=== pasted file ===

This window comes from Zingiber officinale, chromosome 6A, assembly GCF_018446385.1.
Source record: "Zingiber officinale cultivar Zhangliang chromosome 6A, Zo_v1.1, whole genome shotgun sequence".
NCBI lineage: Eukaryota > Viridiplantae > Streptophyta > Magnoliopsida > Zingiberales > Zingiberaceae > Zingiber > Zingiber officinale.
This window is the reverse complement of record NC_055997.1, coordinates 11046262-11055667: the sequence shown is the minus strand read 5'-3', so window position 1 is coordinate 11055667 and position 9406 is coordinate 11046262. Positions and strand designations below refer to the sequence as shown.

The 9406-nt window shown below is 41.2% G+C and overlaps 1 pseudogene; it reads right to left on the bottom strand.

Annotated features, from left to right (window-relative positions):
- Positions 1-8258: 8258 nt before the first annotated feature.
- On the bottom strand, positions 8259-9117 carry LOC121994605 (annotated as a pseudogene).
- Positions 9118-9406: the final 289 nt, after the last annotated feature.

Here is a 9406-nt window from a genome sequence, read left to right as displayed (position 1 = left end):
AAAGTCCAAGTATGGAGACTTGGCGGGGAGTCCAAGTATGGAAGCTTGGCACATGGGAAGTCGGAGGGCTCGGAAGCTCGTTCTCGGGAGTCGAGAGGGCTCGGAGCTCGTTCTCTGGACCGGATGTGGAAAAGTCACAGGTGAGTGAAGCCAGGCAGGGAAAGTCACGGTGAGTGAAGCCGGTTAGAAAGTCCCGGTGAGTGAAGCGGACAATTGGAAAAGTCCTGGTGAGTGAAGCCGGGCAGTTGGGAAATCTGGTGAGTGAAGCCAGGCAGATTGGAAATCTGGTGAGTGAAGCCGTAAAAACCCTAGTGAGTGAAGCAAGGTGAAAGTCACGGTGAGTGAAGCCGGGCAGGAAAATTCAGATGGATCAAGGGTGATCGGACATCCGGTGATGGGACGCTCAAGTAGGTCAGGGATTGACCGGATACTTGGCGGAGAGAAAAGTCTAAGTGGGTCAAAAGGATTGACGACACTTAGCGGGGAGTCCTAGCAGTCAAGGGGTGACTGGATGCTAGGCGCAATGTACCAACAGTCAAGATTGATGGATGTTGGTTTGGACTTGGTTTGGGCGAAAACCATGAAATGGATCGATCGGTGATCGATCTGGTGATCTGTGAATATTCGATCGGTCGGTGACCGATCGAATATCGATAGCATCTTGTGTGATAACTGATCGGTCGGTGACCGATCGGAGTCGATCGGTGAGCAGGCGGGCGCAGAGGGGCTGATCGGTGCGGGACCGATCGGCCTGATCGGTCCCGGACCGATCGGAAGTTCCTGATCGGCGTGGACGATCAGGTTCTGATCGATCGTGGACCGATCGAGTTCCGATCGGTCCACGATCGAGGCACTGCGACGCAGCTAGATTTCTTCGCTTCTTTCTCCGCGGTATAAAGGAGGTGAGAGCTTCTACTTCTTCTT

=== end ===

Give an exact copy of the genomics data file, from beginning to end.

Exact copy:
This window comes from Zingiber officinale, chromosome 6A, assembly GCF_018446385.1.
Source record: "Zingiber officinale cultivar Zhangliang chromosome 6A, Zo_v1.1, whole genome shotgun sequence".
NCBI lineage: Eukaryota > Viridiplantae > Streptophyta > Magnoliopsida > Zingiberales > Zingiberaceae > Zingiber > Zingiber officinale.
This window is the reverse complement of record NC_055997.1, coordinates 11046262-11055667: the sequence shown is the minus strand read 5'-3', so window position 1 is coordinate 11055667 and position 9406 is coordinate 11046262. Positions and strand designations below refer to the sequence as shown.

The 9406-nt window shown below is 41.2% G+C and overlaps 1 pseudogene; it reads right to left on the bottom strand.

Annotated features, from left to right (window-relative positions):
- Positions 1-8258: 8258 nt before the first annotated feature.
- On the bottom strand, positions 8259-9117 carry LOC121994605 (annotated as a pseudogene).
- Positions 9118-9406: the final 289 nt, after the last annotated feature.

Here is a 9406-nt window from a genome sequence, read left to right as displayed (position 1 = left end):
AAAGTCCAAGTATGGAGACTTGGCGGGGAGTCCAAGTATGGAAGCTTGGCACATGGGAAGTCGGAGGGCTCGGAAGCTCGTTCTCGGGAGTCGAGAGGGCTCGGAGCTCGTTCTCTGGACCGGATGTGGAAAAGTCACAGGTGAGTGAAGCCAGGCAGGGAAAGTCACGGTGAGTGAAGCCGGTTAGAAAGTCCCGGTGAGTGAAGCGGACAATTGGAAAAGTCCTGGTGAGTGAAGCCGGGCAGTTGGGAAATCTGGTGAGTGAAGCCAGGCAGATTGGAAATCTGGTGAGTGAAGCCGTAAAAACCCTAGTGAGTGAAGCAAGGTGAAAGTCACGGTGAGTGAAGCCGGGCAGGAAAATTCAGATGGATCAAGGGTGATCGGACATCCGGTGATGGGACGCTCAAGTAGGTCAGGGATTGACCGGATACTTGGCGGAGAGAAAAGTCTAAGTGGGTCAAAAGGATTGACGACACTTAGCGGGGAGTCCTAGCAGTCAAGGGGTGACTGGATGCTAGGCGCAATGTACCAACAGTCAAGATTGATGGATGTTGGTTTGGACTTGGTTTGGGCGAAAACCATGAAATGGATCGATCGGTGATCGATCTGGTGATCTGTGAATATTCGATCGGTCGGTGACCGATCGAATATCGATAGCATCTTGTGTGATAACTGATCGGTCGGTGACCGATCGGAGTCGATCGGTGAGCAGGCGGGCGCAGAGGGGCTGATCGGTGCGGGACCGATCGGCCTGATCGGTCCCGGACCGATCGGAAGTTCCTGATCGGCGTGGACGATCAGGTTCTGATCGATCGTGGACCGATCGAGTTCCGATCGGTCCACGATCGAGGCACTGCGACGCAGCTAGATTTCTTCGCTTCTTTCTCCGCGGTATAAAGGAGGTGAGAGCTTCTACTTCTTCTT